Mexico city is currently sinking due to the extraction of underground water, and they are piping water in.

2. Water Inequity
Globally it is estimated that 2 billion people do not currently have adequate water supplies, whilst it is wasted by the rich. In one poor country the poor pay about 14 times the amount for water compared to the rich – driven by the rich having the water piped to their houses whilst the poor have to pay for water transport.

Last year 200 billion litres of water was bottled and sold creating a substantial pollution issue with disposal of the plastic bottles. It is Maude’s view that water should not belong to any person or corporation, and that it is a basic human right to have good quality adequate water supplies.

Australia is the driest human inhabited continent with the most variable rainfall - which is declining. Our rivers are salinated and our aquifers under the cities are being polluted and drained. The rate of water extraction in 25 % of the water catchment areas throughout the continent exceeds to rate of recharge, and our population is forecast to grow by 25 % in the next 15 years. At current water usage rates Sydney is competing with Beijing and Mexico City to be the first major city in the world to run out of water. Our general populace (and particularly our politicians) believes that we should continue to strive for unlimited economic growth. We are the 3rd highest per capita users in the world, after the USA and Canada. Since the 1990’s our water usage has increased by 65 %, and there has been a 90 % increase in ground water use. We are also a massive exporter of “Virtual Water” – water is used to produce goods that are then exported – and by so doing we are exporting ‘fruits’ (for want of a better term) using water in such as away that we damage the environment.

Currently the Federal Government is espousing 3 ‘solutions’:
1. Installation of desalination plants. These should be seen as a last resort as they are incredibly power hungry (electricity – generated via non-renewable resources) and they generate substantial pollution in the air (visual and smell) and water around them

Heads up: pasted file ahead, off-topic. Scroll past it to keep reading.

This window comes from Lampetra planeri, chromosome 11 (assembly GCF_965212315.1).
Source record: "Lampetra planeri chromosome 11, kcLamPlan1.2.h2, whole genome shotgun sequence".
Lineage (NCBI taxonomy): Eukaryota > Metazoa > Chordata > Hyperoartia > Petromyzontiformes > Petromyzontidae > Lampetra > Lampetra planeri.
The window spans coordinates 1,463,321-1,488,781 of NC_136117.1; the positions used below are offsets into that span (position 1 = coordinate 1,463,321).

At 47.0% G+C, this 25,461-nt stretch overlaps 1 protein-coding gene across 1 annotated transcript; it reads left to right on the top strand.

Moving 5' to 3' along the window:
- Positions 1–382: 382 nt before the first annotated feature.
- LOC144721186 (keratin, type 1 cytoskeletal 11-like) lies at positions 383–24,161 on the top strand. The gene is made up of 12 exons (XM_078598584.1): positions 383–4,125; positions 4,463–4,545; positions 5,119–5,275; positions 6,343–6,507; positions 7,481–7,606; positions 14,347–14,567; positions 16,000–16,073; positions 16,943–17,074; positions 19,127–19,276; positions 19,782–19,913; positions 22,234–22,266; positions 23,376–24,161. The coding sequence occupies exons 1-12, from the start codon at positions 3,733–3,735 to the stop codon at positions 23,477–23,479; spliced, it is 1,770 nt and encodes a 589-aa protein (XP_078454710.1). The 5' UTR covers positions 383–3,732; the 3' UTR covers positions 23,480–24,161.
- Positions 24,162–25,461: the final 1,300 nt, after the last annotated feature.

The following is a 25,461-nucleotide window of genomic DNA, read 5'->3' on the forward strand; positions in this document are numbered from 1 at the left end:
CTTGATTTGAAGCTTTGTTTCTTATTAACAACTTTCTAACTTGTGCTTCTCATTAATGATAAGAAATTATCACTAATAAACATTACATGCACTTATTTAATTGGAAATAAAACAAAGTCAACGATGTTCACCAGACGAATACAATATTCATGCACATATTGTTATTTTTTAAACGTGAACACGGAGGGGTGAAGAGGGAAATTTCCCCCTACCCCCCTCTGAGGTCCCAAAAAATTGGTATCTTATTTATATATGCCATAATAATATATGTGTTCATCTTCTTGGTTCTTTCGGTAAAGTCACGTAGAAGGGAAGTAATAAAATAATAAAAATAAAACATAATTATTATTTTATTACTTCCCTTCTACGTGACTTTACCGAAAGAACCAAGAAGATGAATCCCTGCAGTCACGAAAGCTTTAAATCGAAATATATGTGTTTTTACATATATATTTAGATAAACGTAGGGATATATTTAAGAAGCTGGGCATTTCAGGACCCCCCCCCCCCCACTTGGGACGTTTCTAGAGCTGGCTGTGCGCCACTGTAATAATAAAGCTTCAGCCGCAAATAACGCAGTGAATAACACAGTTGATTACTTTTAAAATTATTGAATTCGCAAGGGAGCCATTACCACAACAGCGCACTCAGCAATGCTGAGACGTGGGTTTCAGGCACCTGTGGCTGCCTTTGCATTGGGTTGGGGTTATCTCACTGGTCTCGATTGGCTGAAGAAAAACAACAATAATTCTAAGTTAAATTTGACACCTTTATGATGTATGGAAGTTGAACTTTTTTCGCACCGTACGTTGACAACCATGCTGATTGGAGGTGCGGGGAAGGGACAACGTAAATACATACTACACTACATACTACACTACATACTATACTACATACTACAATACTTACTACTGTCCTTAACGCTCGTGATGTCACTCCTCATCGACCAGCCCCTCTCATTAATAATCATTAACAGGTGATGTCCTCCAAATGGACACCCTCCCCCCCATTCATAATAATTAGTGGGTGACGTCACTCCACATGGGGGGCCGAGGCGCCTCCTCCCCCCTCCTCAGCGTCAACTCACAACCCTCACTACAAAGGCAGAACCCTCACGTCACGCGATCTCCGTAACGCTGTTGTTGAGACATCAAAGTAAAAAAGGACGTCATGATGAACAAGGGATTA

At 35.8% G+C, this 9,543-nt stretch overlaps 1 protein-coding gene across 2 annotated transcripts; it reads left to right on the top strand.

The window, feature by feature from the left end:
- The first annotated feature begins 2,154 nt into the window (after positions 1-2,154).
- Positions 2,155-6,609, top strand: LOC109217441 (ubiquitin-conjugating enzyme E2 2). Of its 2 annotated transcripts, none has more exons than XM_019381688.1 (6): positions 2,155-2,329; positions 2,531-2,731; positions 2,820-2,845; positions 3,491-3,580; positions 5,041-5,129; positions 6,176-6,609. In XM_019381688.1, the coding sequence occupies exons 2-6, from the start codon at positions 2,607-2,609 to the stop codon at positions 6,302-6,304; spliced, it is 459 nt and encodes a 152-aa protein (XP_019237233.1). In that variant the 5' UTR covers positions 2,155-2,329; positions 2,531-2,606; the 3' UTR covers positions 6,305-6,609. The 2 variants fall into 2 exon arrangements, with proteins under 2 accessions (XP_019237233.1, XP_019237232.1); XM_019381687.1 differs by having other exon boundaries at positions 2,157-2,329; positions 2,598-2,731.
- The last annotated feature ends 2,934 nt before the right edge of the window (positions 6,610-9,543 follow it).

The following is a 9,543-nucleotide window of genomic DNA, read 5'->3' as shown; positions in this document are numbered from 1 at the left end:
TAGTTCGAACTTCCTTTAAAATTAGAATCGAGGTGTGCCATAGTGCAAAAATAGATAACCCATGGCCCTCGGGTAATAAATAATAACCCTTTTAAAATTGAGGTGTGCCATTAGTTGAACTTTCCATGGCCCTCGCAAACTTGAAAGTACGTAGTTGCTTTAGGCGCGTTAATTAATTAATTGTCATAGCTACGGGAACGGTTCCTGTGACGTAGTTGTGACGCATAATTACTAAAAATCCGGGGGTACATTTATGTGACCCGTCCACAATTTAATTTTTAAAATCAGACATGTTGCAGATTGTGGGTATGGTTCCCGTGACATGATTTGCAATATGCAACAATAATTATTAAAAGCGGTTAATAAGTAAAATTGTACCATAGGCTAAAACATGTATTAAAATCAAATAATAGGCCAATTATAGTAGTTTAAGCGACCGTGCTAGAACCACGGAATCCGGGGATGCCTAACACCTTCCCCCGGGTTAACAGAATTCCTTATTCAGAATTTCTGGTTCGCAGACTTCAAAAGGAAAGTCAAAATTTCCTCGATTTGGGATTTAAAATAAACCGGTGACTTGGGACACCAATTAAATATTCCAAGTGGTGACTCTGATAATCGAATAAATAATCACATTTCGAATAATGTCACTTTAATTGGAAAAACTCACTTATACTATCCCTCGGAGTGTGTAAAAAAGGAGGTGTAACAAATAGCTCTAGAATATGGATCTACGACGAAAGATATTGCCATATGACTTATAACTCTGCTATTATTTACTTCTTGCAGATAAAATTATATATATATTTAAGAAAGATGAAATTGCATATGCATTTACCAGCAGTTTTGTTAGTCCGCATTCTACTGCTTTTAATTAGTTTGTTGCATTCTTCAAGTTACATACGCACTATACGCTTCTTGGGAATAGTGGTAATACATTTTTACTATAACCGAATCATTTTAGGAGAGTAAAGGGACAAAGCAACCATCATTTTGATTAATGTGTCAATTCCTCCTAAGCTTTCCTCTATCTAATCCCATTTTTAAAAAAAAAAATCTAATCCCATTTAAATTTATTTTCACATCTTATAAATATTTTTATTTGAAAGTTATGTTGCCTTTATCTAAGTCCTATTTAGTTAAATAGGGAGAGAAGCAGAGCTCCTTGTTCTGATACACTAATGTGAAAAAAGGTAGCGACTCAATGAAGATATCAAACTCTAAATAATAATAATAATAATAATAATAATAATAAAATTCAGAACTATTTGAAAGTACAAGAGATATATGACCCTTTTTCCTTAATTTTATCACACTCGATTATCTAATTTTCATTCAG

2. Increase underground water pumping
3. Introduce water trading – This is likely to increase the gaps between the haves and the have nots. The biggest problem will come if we allow the government to introduce ‘corporate middlemen’ (apologies – this is not meant to be a sexist term) who make profits out of buying (e.g. from farmers) and selling (e.g. to city users) water. There have been instances overseas where these decisions have been made, with disastrous social consequences.

Maude suggests that our community and governments need to take 3 significant steps:
A) Accept that we can no longer sustain ‘unlimited growth
B) Create a new ‘water ethic’ encouraging better practices. Maude quoted Martin Luther King who once said: “Legislation won’t restrain the heart, but will help restrain the heartless”.
C) Water needs to be acknowledged as a basic human right rather than a good or commodity

Getting involved
Those seeking more information or wanting to get involved should check out the Watermark Australia website at http://www.watermarkaustralia.org.au/ (email enquiries@watermarkaustralia.org.au) which is funded by the Victorian Women’s Trust (http://www.vwt.org.au/.).

Wednesday, 4 October 2006

Domestic Animal Breeding Tables

At the bottom of my father’s papers that Mum and I sorted through after he passed away some years ago was a document titled “Breeding Tables”. It lists the main types of domestic farm animals together with information on the duration of various breeding aspects. I came across the document again earlier today and decided to create a blog article outlining the core content. Here goes!

GESTATION PERIOD (days): Mares 340, Cows 283, Ewes 150, Sows 112, and Bitches 63

Duration: Mare 5-7 days, Cow 1 day, Sow 1-2 days, Ewe 2-4 days, Bitch 1-3 weeks
Return after Parturition: Mare 7-10 days, Cow 21-28 days, Sow 4-6 months, Ewe 5-6 weeks, Bitch 5-6 months
Return if not Impregnated: Mare 2-3 weeks or more, Cow 3-4 weeks or more, Sow 17-20 days, Ewe 20-21 days, Bitch 5-6 months

Pulse beats per minute: Horse 38-43, Cow 50-60, Sheep75-80, Pig 70-80, Dog 80-90
Respirations per minute: Horse 8-12, Cow 12-16, Sheep 20-30, Pig 20-30, Dog 15-25
Temperature Degrees Celsius: Horse 37.8-38.3, Cow 38.3-38.9, Sheep 39.4-40.0, Pig 38.9-39.4, Dog 38.3-38.9

Tuesday, 3 October 2006

Snakes Keeping Other Snakes Away - A Myth

Various people have commented to me from time to time that some species of snake keep other species away. For example, some say that pythons (or carpet snakes) keep black snakes away, and that black snakes keep brown snakes away.

I decided to find out whether such statements were fact or myth, and touched base with an authority (James) who works in the Biodiversity Conservation Section of the NSW Department of Environment and Conservation. James' reply to my email reads: